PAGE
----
New York State Archives, NYSA_13036-78_L1817_Ch137_p2
An act relative to slaves and servants, 1817, containing a provision freeing every child born of a slave in the state who was born after July 4, 1799. This was, however, a gradual process. All such children were still bound to the master of their mother until age 28 (for males) or age 25 (for females). Every child born of a slave after this act was passed was also legally owned by the mother's master until age 21. According to the terms of the law, all slaves were to be free by 1827.
And be it further enacted, That every child born of a slave within this state, after the fourth of July, in the year of our Lord one thousand seven hundred and ninety-nine, shall be free, but shall remain the servant of the owner of his or her mother, and the executors, administrators or assigns of such owner, in the same manner as if such as child had been bound to service by the overseers of the poor, and shall continue in such service, if a male, until the age of twenty-eight years, and if a female until the age of twenty-five years; and that every child born of a slave within this state after the passing of this act, shall remain a servant as aforesaid until the age of twenty-one years and no longer.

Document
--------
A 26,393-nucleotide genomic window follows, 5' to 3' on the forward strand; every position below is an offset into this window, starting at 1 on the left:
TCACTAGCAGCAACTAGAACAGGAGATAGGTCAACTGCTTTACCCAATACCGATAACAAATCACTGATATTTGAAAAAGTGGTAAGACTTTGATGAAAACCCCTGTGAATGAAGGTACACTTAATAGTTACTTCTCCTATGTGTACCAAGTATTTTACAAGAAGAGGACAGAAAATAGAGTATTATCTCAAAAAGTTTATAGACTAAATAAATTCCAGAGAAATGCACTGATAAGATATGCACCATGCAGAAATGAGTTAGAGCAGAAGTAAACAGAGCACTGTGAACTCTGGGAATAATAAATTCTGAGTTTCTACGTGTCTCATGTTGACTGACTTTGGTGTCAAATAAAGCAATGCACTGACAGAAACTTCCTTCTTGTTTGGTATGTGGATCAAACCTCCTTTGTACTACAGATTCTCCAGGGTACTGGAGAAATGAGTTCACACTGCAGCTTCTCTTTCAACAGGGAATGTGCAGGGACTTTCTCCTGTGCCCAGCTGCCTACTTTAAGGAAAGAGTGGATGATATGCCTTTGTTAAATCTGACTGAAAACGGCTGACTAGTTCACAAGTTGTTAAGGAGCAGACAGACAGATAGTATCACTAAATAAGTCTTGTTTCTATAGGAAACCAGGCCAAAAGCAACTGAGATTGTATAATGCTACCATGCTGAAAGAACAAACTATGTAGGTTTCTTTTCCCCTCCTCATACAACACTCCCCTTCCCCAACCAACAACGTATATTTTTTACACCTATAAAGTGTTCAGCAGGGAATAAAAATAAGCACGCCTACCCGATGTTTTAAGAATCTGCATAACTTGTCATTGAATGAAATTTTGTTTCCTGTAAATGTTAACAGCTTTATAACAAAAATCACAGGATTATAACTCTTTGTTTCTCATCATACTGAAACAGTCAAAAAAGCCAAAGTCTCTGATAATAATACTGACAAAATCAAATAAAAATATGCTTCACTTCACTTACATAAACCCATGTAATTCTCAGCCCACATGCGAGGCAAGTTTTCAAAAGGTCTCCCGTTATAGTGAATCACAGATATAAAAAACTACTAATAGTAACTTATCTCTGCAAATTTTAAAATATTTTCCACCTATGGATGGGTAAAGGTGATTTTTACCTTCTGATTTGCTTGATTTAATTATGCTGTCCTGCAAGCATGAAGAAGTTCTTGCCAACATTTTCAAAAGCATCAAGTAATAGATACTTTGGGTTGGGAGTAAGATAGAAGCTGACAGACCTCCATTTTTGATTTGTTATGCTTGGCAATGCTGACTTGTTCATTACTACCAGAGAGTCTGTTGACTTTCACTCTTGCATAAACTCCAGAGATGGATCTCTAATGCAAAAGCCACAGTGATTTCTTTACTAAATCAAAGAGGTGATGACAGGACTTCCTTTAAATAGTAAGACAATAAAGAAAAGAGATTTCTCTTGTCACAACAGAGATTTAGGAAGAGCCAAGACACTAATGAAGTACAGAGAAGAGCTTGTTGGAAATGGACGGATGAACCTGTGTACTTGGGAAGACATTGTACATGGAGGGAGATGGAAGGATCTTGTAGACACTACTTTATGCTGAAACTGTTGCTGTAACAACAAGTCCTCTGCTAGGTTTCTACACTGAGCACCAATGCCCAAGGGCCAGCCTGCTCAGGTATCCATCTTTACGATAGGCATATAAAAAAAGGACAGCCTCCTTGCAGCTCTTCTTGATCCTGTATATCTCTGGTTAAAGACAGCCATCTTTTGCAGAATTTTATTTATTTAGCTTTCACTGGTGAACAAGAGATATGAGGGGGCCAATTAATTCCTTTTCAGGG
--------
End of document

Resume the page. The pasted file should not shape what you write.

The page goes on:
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Berlin, Ira and Leslie Harris. Slavery in New York.
Johnson, Mat. The Great Negro Plot: A Tale of Conspiracy and Murder in Eighteenth
Century New York.
Singer, Alan J. New York and Slavery: Time to Teach the Truth.